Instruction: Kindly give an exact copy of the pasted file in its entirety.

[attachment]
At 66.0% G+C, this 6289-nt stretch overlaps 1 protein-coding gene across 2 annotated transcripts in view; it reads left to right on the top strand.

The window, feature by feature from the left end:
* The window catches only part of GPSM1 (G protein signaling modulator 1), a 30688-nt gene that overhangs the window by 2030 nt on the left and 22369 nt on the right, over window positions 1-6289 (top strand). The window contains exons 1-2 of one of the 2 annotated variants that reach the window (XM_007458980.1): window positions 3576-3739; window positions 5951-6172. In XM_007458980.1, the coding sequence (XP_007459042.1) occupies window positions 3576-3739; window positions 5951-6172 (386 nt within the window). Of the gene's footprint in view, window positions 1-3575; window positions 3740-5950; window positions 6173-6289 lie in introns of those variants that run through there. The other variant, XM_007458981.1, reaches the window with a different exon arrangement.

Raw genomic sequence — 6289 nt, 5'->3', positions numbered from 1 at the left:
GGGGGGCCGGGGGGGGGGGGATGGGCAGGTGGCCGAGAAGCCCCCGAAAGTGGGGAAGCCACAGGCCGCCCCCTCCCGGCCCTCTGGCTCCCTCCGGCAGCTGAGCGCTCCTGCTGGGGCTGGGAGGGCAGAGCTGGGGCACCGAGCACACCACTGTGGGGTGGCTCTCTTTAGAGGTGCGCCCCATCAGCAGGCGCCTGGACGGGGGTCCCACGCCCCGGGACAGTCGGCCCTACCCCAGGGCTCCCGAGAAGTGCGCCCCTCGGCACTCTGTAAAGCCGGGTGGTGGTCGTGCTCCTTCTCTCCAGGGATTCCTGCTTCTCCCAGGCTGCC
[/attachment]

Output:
At 66.0% G+C, this 6289-nt stretch overlaps 1 protein-coding gene across 2 annotated transcripts in view; it reads left to right on the top strand.

The window, feature by feature from the left end:
* The window catches only part of GPSM1 (G protein signaling modulator 1), a 30688-nt gene that overhangs the window by 2030 nt on the left and 22369 nt on the right, over window positions 1-6289 (top strand). The window contains exons 1-2 of one of the 2 annotated variants that reach the window (XM_007458980.1): window positions 3576-3739; window positions 5951-6172. In XM_007458980.1, the coding sequence (XP_007459042.1) occupies window positions 3576-3739; window positions 5951-6172 (386 nt within the window). Of the gene's footprint in view, window positions 1-3575; window positions 3740-5950; window positions 6173-6289 lie in introns of those variants that run through there. The other variant, XM_007458981.1, reaches the window with a different exon arrangement.

Raw genomic sequence — 6289 nt, 5'->3', positions numbered from 1 at the left:
GGGGGGCCGGGGGGGGGGGGATGGGCAGGTGGCCGAGAAGCCCCCGAAAGTGGGGAAGCCACAGGCCGCCCCCTCCCGGCCCTCTGGCTCCCTCCGGCAGCTGAGCGCTCCTGCTGGGGCTGGGAGGGCAGAGCTGGGGCACCGAGCACACCACTGTGGGGTGGCTCTCTTTAGAGGTGCGCCCCATCAGCAGGCGCCTGGACGGGGGTCCCACGCCCCGGGACAGTCGGCCCTACCCCAGGGCTCCCGAGAAGTGCGCCCCTCGGCACTCTGTAAAGCCGGGTGGTGGTCGTGCTCCTTCTCTCCAGGGATTCCTGCTTCTCCCAGGCTGCC